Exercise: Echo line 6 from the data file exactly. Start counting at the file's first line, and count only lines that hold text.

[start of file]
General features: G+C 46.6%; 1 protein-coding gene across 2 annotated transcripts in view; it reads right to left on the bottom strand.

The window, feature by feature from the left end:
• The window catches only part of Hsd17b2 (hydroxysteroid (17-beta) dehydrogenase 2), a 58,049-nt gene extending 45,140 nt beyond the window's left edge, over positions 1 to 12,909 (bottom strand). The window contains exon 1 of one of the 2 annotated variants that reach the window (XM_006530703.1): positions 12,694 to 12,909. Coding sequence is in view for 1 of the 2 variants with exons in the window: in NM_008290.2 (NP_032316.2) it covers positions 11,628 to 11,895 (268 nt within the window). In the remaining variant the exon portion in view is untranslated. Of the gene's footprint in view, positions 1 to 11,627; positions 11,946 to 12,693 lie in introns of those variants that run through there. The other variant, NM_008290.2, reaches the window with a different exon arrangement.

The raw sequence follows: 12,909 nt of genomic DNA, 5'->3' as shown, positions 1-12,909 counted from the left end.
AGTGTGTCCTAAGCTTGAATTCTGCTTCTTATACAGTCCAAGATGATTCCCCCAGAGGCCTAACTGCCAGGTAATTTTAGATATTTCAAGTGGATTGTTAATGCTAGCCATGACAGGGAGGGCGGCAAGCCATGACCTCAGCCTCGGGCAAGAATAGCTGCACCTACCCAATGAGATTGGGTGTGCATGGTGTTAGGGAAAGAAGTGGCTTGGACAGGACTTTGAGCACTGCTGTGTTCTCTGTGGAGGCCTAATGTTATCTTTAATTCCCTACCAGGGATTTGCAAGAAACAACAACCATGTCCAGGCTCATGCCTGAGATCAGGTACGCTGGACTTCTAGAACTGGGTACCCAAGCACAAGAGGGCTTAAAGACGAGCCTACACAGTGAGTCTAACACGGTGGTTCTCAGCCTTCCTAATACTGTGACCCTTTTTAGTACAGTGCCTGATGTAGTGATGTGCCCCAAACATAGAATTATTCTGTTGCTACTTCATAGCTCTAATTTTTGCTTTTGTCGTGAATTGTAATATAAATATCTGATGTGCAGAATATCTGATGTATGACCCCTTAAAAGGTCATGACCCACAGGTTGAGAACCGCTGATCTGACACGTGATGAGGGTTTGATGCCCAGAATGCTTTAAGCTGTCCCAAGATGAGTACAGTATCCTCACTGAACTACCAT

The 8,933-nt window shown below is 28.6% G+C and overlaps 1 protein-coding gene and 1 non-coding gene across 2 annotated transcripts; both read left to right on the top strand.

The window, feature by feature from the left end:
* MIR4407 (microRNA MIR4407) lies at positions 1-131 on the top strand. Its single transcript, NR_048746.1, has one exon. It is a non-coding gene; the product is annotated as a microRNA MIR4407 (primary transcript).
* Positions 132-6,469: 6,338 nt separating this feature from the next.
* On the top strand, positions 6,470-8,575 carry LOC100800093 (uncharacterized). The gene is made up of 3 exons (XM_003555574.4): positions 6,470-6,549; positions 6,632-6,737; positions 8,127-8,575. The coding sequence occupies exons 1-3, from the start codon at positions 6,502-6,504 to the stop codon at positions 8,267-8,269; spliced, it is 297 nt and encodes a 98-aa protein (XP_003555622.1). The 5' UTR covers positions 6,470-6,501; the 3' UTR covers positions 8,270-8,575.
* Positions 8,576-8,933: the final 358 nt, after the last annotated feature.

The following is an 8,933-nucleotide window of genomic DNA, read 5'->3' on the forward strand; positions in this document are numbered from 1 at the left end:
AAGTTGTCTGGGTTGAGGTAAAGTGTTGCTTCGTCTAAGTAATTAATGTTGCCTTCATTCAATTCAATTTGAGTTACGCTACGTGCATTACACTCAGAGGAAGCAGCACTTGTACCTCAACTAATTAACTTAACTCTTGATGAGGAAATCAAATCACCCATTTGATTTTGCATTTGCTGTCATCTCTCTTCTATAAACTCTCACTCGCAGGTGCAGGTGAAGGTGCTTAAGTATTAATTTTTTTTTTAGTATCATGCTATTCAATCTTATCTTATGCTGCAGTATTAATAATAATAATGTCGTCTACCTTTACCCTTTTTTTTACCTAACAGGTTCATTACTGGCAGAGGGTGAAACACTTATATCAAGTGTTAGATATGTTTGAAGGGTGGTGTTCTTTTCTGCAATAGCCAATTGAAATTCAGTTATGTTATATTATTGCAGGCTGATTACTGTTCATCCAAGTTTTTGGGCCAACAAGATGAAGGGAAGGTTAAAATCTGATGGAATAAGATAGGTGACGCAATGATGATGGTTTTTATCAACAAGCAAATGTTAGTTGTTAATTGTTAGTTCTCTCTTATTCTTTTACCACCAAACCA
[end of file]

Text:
The 8,933-nt window shown below is 28.6% G+C and overlaps 1 protein-coding gene and 1 non-coding gene across 2 annotated transcripts; both read left to right on the top strand.